- By 2015-16, Newark students demonstrated significant growth in English Language Arts (ELA), but no similar change in mathematics growth. The team from Harvard's Center for Education Policy Research found that much of the growth was fueled by enrollment shifts made possible by the $200 million in private funding. These changes included a citywide school choice system that allowed families to rank preferred schools regardless of where they lived, the opening of new charter schools, and the shuttering of chronically low-performing schools.
- The enrollment shifts fueled by the "between-school" reforms accounted for 62 percent of the gains in ELA. In contrast, "within-school reforms," such as redesigned accountability, an early focus on the Common Core standards, replacing principals, and an expanded use of blended learning, accounted for less than 40 percent of the growth in achievement.
- The gains reported did not come immediately. In fact, growth declined in the early years of the reforms before rebounding in 2015. Kane and his research team concede that the disruptive nature of the reforms likely contributed to the initial declines.
Pro-school choice advocates and their funders may be tempted to seize upon this report as evidence that they are right, given the weight of the positive changes the researchers attributed to such changes as charter expansion and universal choice. However, Kane cautioned that the results should not be interpreted as a wholesale endorsement of school choice programs.
"Newark saw what no other district in New Jersey saw. It was able to drive growth in market share in better schools,” he told The 74. “One hundred million dollars only matters to philanthropists. The real question is, what do the results imply for what Newark does next?”
Newark Public Schools, for its part, sees the Harvard study as a part of a body of evidence, all pointing to continued progress in the city's school system. Its own analysis of assessment data in 2016-17 — beyond the timespan considered by the Harvard study—points to continued improvement. This analysis found that the proportion of students meeting or exceeding expectations on the PARCC—the standardized test used in several states, including New Jersey—grew at a faster rate than the state's growth rates in both ELA and math. The higher rate of growth reduced performance gaps between Newark Public Schools and the state. Separately, high school graduation rates since 2010 have increased more than 15 percentage points to more than 75 percent.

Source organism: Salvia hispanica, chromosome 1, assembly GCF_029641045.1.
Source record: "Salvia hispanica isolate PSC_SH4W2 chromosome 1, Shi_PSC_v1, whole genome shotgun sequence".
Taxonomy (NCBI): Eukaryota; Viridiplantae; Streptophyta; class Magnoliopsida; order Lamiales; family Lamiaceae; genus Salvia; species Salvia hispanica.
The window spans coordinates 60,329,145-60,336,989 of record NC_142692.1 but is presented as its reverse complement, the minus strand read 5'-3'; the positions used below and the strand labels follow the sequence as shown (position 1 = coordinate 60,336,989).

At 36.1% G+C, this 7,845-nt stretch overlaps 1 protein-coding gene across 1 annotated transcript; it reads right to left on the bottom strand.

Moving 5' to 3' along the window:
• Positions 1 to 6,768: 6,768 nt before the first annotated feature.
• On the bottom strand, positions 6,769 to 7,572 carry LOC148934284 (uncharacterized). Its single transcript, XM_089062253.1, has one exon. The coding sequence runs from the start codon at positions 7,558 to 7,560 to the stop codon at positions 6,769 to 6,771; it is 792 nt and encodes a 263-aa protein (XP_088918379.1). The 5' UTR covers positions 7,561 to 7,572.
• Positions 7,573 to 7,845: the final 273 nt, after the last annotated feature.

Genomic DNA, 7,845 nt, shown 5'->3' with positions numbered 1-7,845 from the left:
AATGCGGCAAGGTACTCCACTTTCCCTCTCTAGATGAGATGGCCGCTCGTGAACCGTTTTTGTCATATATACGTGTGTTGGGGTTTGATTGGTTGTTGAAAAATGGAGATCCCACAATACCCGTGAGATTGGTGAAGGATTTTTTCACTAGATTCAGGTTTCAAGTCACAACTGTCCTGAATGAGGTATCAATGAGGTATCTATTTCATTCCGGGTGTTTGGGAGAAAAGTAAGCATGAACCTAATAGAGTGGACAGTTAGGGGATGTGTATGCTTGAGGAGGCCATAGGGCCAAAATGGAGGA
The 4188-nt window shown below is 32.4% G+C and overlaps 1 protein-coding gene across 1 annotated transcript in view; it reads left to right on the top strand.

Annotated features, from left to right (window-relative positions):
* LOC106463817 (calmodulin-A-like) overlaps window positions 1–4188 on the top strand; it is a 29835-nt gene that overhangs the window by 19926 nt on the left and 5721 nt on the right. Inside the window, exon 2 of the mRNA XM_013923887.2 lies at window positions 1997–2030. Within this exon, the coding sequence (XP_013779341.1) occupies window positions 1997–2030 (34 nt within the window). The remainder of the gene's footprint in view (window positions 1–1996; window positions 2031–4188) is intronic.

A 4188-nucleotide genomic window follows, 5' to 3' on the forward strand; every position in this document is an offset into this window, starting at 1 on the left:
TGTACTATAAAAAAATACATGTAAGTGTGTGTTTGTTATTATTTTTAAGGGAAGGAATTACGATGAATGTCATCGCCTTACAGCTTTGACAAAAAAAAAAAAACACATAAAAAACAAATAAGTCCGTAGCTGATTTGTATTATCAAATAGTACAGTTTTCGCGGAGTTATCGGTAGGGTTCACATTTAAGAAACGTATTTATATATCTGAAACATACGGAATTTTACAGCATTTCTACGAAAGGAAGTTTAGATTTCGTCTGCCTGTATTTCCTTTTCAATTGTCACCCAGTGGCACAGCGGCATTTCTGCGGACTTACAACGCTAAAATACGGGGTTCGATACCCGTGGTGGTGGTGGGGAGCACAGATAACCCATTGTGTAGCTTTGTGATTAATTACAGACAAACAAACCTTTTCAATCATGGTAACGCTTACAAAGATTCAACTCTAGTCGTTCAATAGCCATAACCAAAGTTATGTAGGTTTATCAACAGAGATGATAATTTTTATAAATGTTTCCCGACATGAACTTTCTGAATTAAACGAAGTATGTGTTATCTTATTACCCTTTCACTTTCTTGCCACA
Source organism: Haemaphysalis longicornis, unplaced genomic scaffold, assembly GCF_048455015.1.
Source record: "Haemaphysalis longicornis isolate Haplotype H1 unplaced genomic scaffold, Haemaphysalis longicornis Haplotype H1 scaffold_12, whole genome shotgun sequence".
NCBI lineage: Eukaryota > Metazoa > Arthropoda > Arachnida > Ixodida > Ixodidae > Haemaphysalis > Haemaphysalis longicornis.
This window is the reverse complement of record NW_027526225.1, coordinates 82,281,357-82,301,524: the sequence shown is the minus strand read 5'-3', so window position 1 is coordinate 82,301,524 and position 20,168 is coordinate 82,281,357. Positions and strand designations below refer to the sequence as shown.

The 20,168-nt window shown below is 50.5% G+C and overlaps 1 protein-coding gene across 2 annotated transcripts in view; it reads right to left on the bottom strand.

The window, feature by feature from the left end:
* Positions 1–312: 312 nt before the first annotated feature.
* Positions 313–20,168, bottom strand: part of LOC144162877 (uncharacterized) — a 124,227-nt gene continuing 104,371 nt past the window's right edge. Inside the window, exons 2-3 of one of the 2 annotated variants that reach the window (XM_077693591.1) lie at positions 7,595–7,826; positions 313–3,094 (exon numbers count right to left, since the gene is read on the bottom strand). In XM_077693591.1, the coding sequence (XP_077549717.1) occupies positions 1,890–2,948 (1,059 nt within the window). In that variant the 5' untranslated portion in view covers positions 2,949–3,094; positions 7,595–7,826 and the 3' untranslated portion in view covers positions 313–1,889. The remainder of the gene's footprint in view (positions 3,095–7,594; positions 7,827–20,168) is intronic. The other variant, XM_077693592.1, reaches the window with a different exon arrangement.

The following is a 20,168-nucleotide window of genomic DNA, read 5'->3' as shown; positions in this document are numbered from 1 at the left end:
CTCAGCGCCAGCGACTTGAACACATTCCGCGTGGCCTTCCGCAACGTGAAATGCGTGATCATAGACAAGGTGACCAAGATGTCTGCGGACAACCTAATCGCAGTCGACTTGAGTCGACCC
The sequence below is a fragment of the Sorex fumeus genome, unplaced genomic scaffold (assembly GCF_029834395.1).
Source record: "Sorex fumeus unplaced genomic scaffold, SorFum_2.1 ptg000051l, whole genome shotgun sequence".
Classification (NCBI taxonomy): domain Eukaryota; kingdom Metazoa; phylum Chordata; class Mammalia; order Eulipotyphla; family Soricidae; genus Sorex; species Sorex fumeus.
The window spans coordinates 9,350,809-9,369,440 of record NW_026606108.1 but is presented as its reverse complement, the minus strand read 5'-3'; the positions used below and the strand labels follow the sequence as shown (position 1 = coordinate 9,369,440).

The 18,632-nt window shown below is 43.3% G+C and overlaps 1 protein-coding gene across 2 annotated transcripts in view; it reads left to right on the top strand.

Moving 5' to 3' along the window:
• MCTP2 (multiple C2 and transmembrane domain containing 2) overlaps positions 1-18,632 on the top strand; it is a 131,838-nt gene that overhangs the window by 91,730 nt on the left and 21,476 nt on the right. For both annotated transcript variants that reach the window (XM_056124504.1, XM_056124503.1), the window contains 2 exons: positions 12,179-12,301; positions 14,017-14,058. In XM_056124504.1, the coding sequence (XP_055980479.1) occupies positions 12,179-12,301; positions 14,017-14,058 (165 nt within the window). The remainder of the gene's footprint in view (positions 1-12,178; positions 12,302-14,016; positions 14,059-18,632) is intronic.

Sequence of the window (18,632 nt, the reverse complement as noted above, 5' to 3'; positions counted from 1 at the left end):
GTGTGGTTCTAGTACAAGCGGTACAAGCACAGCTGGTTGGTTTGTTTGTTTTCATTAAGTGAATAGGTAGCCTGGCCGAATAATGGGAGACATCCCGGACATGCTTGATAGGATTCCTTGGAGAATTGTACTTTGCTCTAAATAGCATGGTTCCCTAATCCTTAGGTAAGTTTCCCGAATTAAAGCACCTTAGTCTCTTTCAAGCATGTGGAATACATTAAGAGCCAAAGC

"Whether you look at PARCC scores, student growth percentile, value-added scores, or graduation rates, student outcomes are trending in a positive direction in Newark," Newark Public Schools Superintendent Chris Cerf said in a statement. Cerf was state superintendent for New Jersey when he was chosen as Cami Anderson's successor to guide Newark's return to local control, achieved in September of this year after more than two decades under state supervision.
Since the Newark reform effort, Mark Zuckerberg and Priscilla Chan have continued to evolve as K-12 philanthropists. While Zuckerberg has defended the Newark initiative, he and Chan have also said they learned from this effort. In 2014, the couple committed $120 million to improve schools in the Bay Area and that effort has been structured from the start to engage local stakeholders closely.
More recently, since its creation in late 2015, the Chan Zuckerberg Initiative's education work has focused mainly on personalized learning. Elements of its current work include:
- The Summit Learning Platform, an online learning tool developed by the Summit Public Schools network of charter schools
- An alliance with the College Board to expand access to SAT preparation courses through Khan Academy, Advanced Placement computer science courses, and peer advising through the National College Advising Corps
- Vision to Learn, an effort to provide free eye exams to low-income children across the country. Such action can improve educational outcomes for children with correctable vision who lack access to eye care.
And just last week, CZI announced it was teaming up with the Ford Foundation to support Communities In Schools, the Coalition for Community Schools and StriveTogether to launch new program that will award up to $150,000 each to 10 communities that propose new ideas for meeting the needs of diverse student populations.
But back to Newark. While this reform effort continues to offer a cautionary tale of big philanthropy gone awry, new research suggests that critics need to take a less reflexive and more nuanced look at what the initiative actually achieved. In fact, there's some encouraging news, here.
Editor's Note: This article has been updated to note that CZI funded the Harvard study.